This article originally appeared as an XML e-newsletter.
By Brian Schaffner
When designing your XML solution, you have to make many decisions. These decisions will help shape your solution and define how your XML documents are built. Let's look at some of these decisions; then, we'll offer tips for steering you in the right direction.
One of the first design areas to investigate is granularity. This defines how detailed your XML document will be. On the surface, the answer may be obvious—it needs to be as detailed as your data. The question, though, is how much data belongs in a single document. Will your document contain an item, a group of items or transaction, a group of transactions, or something else altogether?
For example, Listing A shows a document containing an item; Listing B shows a document containing a group of transactions.
Listing A: item.xml
Listing B: transgroup.xml
The granularity of your documents may be driven less by your ideal design and more by the systems you're integrating. For example, if the source or target system has a predefined granularity, you may have less flexibility.
Grouping and containment
Another common design decision is how you're going to arrange the data in your documents into meaningful, logical groups. You also need to decide whether to constrain the items in those groups with containers. The solution is a little more difficult depending on your particular data. There are many design patterns that you can apply to help define the internal structure of your document.
The grouping and containment will be somewhat related to the granularity of the document. At a higher level, you might have a series of sets, and even a container for that series, depending on if there is information outside of the transactions in your document.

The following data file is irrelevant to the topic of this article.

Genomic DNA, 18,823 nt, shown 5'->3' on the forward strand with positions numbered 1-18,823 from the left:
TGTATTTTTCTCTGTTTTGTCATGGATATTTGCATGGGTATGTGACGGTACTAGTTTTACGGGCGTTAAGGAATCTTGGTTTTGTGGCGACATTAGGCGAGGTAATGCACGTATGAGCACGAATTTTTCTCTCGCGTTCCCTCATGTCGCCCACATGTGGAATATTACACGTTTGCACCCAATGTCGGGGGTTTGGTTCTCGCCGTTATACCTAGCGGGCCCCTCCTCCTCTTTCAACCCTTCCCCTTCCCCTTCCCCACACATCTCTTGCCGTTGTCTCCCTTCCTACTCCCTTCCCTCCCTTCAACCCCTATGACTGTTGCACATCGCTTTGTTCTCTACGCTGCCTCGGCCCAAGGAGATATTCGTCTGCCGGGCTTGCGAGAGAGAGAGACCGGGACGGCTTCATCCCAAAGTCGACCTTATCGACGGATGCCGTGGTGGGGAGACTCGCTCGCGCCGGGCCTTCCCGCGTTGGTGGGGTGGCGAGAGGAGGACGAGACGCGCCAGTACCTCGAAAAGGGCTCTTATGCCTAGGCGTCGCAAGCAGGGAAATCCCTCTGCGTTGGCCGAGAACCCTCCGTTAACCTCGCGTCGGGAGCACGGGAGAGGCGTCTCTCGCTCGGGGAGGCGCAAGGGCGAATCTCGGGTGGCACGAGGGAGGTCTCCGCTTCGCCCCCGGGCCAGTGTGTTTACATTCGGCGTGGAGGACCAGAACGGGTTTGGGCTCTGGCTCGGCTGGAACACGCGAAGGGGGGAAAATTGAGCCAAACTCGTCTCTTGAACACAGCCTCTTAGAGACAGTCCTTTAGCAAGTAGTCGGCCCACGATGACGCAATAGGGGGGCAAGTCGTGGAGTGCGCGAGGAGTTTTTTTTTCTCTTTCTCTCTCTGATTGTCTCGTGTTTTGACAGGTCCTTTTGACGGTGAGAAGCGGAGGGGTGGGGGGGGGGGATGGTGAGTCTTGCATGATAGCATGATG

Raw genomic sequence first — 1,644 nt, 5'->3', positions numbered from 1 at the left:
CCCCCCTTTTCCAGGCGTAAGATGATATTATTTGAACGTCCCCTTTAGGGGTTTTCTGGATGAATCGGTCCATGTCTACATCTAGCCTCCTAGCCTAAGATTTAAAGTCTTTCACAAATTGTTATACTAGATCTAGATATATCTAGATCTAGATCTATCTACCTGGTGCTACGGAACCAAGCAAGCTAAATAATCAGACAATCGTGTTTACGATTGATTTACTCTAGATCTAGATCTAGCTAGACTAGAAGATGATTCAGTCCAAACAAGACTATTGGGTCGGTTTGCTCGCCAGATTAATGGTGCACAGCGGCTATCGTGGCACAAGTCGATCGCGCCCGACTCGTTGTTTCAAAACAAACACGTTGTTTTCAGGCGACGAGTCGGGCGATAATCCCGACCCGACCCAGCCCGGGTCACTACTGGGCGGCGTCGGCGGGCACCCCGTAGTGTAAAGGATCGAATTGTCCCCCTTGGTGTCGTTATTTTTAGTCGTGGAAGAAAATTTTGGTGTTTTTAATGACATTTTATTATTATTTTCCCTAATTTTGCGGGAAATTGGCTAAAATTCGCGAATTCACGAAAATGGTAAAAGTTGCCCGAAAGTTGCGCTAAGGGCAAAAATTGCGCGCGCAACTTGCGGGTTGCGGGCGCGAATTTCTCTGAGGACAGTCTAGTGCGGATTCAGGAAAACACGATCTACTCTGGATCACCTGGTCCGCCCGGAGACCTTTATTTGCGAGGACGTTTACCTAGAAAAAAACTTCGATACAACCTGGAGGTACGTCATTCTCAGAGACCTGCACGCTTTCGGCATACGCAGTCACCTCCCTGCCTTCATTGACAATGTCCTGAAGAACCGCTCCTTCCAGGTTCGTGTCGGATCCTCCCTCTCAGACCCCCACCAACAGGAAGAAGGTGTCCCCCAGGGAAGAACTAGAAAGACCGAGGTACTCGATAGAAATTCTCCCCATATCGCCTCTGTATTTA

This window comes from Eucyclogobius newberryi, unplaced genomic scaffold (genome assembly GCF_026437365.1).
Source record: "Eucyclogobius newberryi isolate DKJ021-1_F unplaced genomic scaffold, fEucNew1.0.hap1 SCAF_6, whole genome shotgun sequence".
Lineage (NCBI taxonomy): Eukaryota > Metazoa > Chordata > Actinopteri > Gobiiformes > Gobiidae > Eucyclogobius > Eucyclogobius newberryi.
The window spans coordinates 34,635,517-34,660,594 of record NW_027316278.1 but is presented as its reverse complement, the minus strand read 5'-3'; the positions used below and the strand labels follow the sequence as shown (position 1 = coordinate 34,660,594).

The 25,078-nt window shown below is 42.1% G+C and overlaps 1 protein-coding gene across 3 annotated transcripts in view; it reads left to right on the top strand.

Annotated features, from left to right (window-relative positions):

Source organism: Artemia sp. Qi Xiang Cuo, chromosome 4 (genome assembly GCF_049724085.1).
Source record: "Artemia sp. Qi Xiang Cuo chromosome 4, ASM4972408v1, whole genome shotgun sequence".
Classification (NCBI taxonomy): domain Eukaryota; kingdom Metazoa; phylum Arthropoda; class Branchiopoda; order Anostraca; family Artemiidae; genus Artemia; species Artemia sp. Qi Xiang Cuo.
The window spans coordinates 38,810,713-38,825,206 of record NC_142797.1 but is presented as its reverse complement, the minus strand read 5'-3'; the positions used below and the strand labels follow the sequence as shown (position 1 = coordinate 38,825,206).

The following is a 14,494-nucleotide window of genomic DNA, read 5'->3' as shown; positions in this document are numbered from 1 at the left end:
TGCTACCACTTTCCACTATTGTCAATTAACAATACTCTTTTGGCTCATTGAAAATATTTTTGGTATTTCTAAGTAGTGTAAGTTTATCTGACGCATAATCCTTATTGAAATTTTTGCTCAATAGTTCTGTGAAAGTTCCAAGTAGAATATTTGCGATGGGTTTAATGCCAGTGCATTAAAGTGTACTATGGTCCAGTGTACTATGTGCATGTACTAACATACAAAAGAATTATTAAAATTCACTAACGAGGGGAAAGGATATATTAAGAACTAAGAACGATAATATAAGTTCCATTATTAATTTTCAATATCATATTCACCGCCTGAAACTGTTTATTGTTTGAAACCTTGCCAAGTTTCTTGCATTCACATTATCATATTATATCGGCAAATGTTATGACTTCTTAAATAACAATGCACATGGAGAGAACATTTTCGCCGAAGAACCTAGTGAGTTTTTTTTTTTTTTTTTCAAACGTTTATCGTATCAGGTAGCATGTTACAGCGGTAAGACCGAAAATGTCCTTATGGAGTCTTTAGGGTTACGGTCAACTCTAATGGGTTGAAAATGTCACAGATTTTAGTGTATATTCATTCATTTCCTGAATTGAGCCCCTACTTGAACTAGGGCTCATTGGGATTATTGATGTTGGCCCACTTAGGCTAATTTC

It shouldn't be a design decision to be consistent—it should be a fact of life.
A key component of a successful design is consistency. This means having well-defined rules and patterns for your XML document. If you usually put a series of like elements in a container, then you should always try to do so. Listing C shows an example of what not to do.
Listing C: badexample.xml
Naming standards can be particularly problematic when it comes to consistency. Your documents should follow precise rules for element names with regards to capitalization and abbreviations. For instance, if you use an element called UserId in one spot, don't use ObjectID or ObjectIdentifier somewhere else—it's confusing and difficult to remember which is which. A single rule that says Identifier is always abbreviated as Id is much easier to remember.
Brian Schaffner is an associate director for Fujitsu Consulting. He provides architecture, design, and development support for Fujitsu's Technology Consulting practice.